Finding the Right Duck Call

October 28, 2020 NEBRASKAland Magazine


Duck calls come in many shapes and varieties. It is a hunter’s job to find which calls work for her or him. Photo by Jeff Kurrus.

Story by Todd Mills

I remember getting my first “real” duck call. It was a gift from a friend, and I couldn’t wait to give it a try. After several failed attempts to make it sound like a duck, I realized that maybe it wasn’t the right call for me or maybe I just wasn’t very good at blowing it.

It was then that I went on a search to find the right call for my skill level and my budget. I forged ahead and found myself learning everything I could about calls and, most importantly, how to make the right sounds with the call I was using. It became apparent that not only was the duck-call world full of different shapes and varieties, but it seemed everybody had a different opinion of what call worked best.

When working outdoor shows for several years, without a doubt the question I got asked the most was: “What duck call should I buy?”. You may have had this same question.

The following is a checklist if you are looking for a call or are considering buying one for someone else. After all, with the holidays fast approaching, what duck hunter wouldn’t want another call to add to their collection?

Material is Important

When choosing a duck call, you must first decide on the type of material you’re going to use. Duck calls basically come in three materials: polycarbonate, acrylic and wood.
The basic difference between acrylic and polycarbonate is the molding process. A polycarbonate call will not last as long but also will be cheaper. Acrylic is a very dense material and will last longer and allow you to produce more volume through the call. Wood calls can provide great sound, but are not as versatile or durable.

Bottom line here is your budget. My personal recommendation — purely based on investment — is for any beginner to start with a polycarbonate call. No need to spend over $100 on a call when you’re not even sure how to blow it yet.

Single Reed or Double Reed?

First mistake I ever made when diving into the duck call market was buying a single reed for my first call. I got talked into it by a sales rep and was fascinated by the sounds he could make with it. Unfortunately, I couldn’t make the thing sound anything like he did. For the beginner, I would highly recommend a double-reed call. A double-reed call doesn’t take as much air flow and will make the basic sounds you need to call ducks. It will not, however, allow you to ring loudly. Single-reed calls allow for louder, higher notes and require more air flow to operate. Intermediate to advanced callers are more suited for a single-reed call, but either can work depending on the area you are hunting.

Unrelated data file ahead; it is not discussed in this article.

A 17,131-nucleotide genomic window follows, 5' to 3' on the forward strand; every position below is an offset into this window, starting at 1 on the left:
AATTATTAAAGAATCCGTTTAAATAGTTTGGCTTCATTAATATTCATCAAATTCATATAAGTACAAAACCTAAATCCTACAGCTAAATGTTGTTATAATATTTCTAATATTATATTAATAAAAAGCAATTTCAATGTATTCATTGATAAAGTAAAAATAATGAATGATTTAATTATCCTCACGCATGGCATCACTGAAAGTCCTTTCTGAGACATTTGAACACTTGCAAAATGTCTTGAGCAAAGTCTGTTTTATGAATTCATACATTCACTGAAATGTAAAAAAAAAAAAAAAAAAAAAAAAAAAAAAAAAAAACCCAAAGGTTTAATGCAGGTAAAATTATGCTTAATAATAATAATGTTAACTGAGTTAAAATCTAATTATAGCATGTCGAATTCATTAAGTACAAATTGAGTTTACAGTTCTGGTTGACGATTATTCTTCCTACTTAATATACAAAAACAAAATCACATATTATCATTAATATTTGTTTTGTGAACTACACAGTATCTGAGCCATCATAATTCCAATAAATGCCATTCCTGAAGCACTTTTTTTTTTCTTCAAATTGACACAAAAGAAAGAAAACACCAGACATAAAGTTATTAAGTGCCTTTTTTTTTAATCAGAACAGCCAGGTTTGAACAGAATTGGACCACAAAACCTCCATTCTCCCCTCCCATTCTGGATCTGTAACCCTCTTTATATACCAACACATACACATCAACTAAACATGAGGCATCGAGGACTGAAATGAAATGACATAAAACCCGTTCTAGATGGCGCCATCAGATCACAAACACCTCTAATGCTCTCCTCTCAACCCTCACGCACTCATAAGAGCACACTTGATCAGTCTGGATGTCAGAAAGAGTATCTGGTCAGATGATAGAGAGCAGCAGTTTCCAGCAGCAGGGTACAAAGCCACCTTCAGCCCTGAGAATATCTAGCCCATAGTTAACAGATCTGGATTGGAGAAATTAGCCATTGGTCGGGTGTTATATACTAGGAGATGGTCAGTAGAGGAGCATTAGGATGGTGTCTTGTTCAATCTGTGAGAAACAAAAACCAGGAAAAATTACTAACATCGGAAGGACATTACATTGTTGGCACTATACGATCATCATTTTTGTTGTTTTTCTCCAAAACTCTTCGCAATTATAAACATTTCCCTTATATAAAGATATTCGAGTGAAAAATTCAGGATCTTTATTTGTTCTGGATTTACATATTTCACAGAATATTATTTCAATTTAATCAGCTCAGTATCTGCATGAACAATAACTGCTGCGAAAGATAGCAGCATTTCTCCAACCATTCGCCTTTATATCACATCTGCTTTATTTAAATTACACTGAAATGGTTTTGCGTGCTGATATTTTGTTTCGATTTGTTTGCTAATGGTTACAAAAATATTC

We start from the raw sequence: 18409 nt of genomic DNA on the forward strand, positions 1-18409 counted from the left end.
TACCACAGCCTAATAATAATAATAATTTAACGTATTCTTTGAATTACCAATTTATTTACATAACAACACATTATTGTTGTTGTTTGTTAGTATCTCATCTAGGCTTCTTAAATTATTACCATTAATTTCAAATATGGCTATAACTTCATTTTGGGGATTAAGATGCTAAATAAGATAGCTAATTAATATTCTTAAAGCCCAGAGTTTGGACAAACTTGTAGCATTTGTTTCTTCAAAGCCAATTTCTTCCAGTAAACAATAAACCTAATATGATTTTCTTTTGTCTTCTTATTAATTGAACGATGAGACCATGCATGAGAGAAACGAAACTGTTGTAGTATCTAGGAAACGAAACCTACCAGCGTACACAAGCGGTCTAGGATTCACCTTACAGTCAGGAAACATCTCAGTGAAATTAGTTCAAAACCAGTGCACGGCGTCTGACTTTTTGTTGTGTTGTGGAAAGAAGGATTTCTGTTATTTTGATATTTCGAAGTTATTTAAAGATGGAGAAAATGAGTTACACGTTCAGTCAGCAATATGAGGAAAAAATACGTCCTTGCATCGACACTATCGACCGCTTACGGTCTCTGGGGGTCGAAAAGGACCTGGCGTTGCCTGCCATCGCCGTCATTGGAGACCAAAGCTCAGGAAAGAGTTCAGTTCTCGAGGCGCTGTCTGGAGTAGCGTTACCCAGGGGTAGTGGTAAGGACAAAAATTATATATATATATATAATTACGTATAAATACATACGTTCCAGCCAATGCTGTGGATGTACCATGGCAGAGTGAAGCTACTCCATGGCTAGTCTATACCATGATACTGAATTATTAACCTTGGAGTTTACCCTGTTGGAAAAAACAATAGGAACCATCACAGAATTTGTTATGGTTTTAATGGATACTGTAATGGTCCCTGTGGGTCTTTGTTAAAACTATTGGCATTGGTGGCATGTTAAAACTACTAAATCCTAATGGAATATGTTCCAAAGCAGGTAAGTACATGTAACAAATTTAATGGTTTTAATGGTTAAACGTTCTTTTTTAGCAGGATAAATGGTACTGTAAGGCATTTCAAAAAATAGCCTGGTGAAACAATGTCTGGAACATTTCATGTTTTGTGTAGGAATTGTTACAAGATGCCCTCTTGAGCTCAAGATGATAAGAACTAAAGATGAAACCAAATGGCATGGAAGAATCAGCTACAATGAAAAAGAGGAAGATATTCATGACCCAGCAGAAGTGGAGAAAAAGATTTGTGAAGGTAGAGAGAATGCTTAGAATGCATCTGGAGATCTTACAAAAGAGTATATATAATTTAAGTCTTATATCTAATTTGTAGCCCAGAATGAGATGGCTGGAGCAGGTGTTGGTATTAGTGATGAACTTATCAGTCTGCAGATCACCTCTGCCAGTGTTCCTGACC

What Terrain are You Hunting?

Seems strange that a duck call choice can be made on what type of terrain you are hunting, but different set-ups and water areas require different sounds. For example, I hunt a lot of open water and public areas. When dealing with large bodies of open water with other hunters around you, being able to blast a “hail call” to attract high-flying ducks can be advantageous. A single-reed call may be best for you in this type of setting. When hunting smaller, private waters, you won’t need an attention-getter call. Softer, raspier notes with a double-reed call might be best here.

Keep Your Call Clean

Much like your gun, calls need to be maintained. When hunting river areas, sand can build up inside the call around the reed. After each hunt you should pull the call apart (if it’s a single mold) and run hot water through it. Make sure all small particles are removed. Leave the call open overnight to dry. Reeds will need to be changed periodically as well. When the reed turns a brownish, milky color, it’s time to change it. Numerous times I’ve opened someone’s call and the reed is brittle and the edges dirty. You don’t want that. Keeping your call clean will allow it to keep from sticking and provide a smooth, open chamber for air flow.

When I first started hunting back in the 70s, there were only a few duck-call manufacturers. Obviously, that’s not the case now. The types of calls and brands can be overwhelming. Find the call that fits your needs the best. Some come with a beginner calling video, which can be extremely helpful. Most importantly, once you decide on a call, spend time learning the right sounds to make.  

See the November 2020 print issue of Nebraskaland for photo examples of different duck calls. 

The post Finding the Right Duck Call appeared first on Nebraskaland Magazine.

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